The fact that the Ireland out-half had to make five of those first arrivals tells us a tale of the game to a degree, with Sexton needed to hit the breakdown in the narrow channels that much of the contest was played in.

Top of the Pops

Below, we’ve listed the rucking involvements for each Irish player in the starting team and those who came off the replacements bench.

First arrivals

Peter O'Mahony, Paul O'Connell, Iain Henderson and Mike Ross James Crombie / INPHO Mike Ross had a good day on first arrivals. James Crombie / INPHO / INPHO

14 Jack McGrath – 11 effective, 1 guard, 2 ineffective

13 Paul O’Connell – 7 effective, 4 guard, 2 ineffective

10 Mike Ross – 9 effective, 1 guard

10 Peter O’Mahony – 5 effective, 4 guard, 1 present

10 Jamie Heaslip – 6 effective, 2 guard, 2 ineffective

Sean O’Brien – 7 effective, 1 guard

Simon Zebo – 2 effective, 4 guard

Tommy Bowe – 5 effective

Johnny Sexton – 5 effective

Keith Earls – 1 effective, 3 guard, 1 present

Rory Best – 4 effective

Robbie Henshaw – 3 effective, 1 guard

Dave Kearney – 3 effective, 1 guard

Devin Toner – 2 effective, 1 guard

Cian Healy – 2 effective, 1 guard

Chris Henry – 2 effective

Luke Fitzgerald – 1 effective, 1 guard

Nathan White – 1 guard, 1 ineffective

Iain Henderson – 1 effective

Sean Cronin – 1 effective

Second arrivals

Paul O'Connell and Rory Best tackle Edoardo Gori Dan Sheridan / INPHO O'Connell didn't have to clear too many bodies on his second arrivals. Dan Sheridan / INPHO / INPHO

13 Paul O’Connell – 1 effective, 12 guard

11 Rory Best – 3 effective, 8 guard

10 Jamie Heaslip – 5 effective, 5 guard

Jack McGrath – 1 dominant, 6 effective, 2 guard

Mike Ross – 1 dominant, 2 effective, 3 guard, 2 present, 1 ineffective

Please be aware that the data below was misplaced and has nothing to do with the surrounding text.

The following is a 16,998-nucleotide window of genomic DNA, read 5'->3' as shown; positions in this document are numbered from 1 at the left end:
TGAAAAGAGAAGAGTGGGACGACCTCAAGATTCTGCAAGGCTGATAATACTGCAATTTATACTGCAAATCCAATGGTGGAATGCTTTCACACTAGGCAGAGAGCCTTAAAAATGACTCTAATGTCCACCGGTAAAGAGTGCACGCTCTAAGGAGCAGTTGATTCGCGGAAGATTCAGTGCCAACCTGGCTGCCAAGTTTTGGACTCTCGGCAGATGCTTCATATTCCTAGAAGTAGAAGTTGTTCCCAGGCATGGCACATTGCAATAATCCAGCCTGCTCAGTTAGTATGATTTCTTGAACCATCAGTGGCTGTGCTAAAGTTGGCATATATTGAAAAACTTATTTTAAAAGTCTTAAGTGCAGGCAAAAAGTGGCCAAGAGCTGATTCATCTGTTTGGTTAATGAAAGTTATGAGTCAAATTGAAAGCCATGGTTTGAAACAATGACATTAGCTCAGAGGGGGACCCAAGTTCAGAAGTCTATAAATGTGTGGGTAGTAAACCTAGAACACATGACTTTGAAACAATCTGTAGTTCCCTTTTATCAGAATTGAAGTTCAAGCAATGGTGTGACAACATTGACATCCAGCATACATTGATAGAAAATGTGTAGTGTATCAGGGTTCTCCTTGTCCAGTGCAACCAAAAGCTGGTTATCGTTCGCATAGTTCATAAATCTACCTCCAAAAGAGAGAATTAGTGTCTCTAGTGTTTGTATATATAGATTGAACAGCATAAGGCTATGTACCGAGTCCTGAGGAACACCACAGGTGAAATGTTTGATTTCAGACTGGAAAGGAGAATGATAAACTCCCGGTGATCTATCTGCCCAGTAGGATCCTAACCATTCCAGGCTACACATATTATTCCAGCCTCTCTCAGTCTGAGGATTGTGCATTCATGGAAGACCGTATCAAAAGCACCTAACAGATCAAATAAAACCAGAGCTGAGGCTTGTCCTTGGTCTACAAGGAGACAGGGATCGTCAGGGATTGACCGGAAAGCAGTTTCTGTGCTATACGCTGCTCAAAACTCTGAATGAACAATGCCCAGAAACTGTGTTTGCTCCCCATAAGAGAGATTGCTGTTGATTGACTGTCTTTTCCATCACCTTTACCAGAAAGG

Simon Zebo – 3 effective, 4 guard, 1 ineffective

Sean O’Brien – 3 effective, 3 guard, 1 present

Iain Henderson – 3 effective, 3 guard, 1 present

Peter O’Mahony – 1 dominant, 3 guard, 1 present

Tommy Bowe – 1 effective, 4 guard

Keith Earls – 2 effective, 1 guard

Sean Cronin – 2 guard, 1 present

Dave Kearney – 1 effective, 1 guard

Nathan White – 2 guard

Johnny Sexton – 1 guard, 1 present

Robbie Henshaw – 1 dominant

Chris Henry – 1 guard

Cian Healy – 1 ineffective

Third arrivals

Rory Best Dan Sheridan / INPHO Best provided security as third man into the ruck. Dan Sheridan / INPHO / INPHO

Rory Best – 8 guard, 1 present

Nathan White – 4 guard, 3 present

Mike Ross – 2 guard, 5 present

Iain Henderson – 4 guard, 2 present

Jack McGrath – 1 effective, 1 guard, 3 present

Paul O’Connell – 4 guard, 1 present, 1 ineffective

Sean O’Brien – 3 guard, 1 present

Jamie Heaslip – 2 guard, 1 miss

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Dave Kearney – 1 effective, 1 present

Peter O’Mahony – 2 guard

Cian Healy – 2 guard

Devin Toner –  1 guard

Chris Henry – 1 guard

Conor Murray – 1 guard

Robbie Henshaw – 1 present

Simon Zebo – 1 present

Defensive efforts

Sean O'Brien Dan Sheridan / INPHO O'Brien threw himself into the breakdown in defence. Dan Sheridan / INPHO / INPHO

14 Sean O’Brien – 1 turnover, 2 slowing, 11 present

Rory Best – 1 slowing, 4 present

Iain Henderson – 4 present

Paul O’Connell – 1 turnover, 1 turnover assist, 1 present

Robbie Henshaw – 3 present

Jack McGrath – 3 present

3 Jamie Heaslip – 3 present

Peter O’Mahony – 2 present

Mike Ross – 2 present

Simon Zebo – 1 present

Cian Healy – 1 present

Tommy Bowe – 1 miss

Rucking actions per minute of game time

Nathan White Dan Sheridan / INPHO White had lots of involvements but many were as late arrivals to the rucks. Dan Sheridan / INPHO / INPHO

0.68 Nathan White

0.53 Jack McGrath

0.50 Luke Fitzgerald

0.49 Sean O’Brien

0.48 Mike Ross

0.46 Rory Best

0.46 Chris Henry

0.45 Paul O’Connell

0.40 Sean Cronin

0.35 Jamie Heaslip

0.32 Cian Healy

0.31 Devin Toner

0.30 Iain Henderson

0.27 Peter O’Mahony

0.20 Simon Zebo

0.14 Tommy Bowe

0.11 Keith Earls

0.11 Robbie Henshaw

0.10 Dave Kearney

0.09 Johnny Sexton

0.01 Conor Murray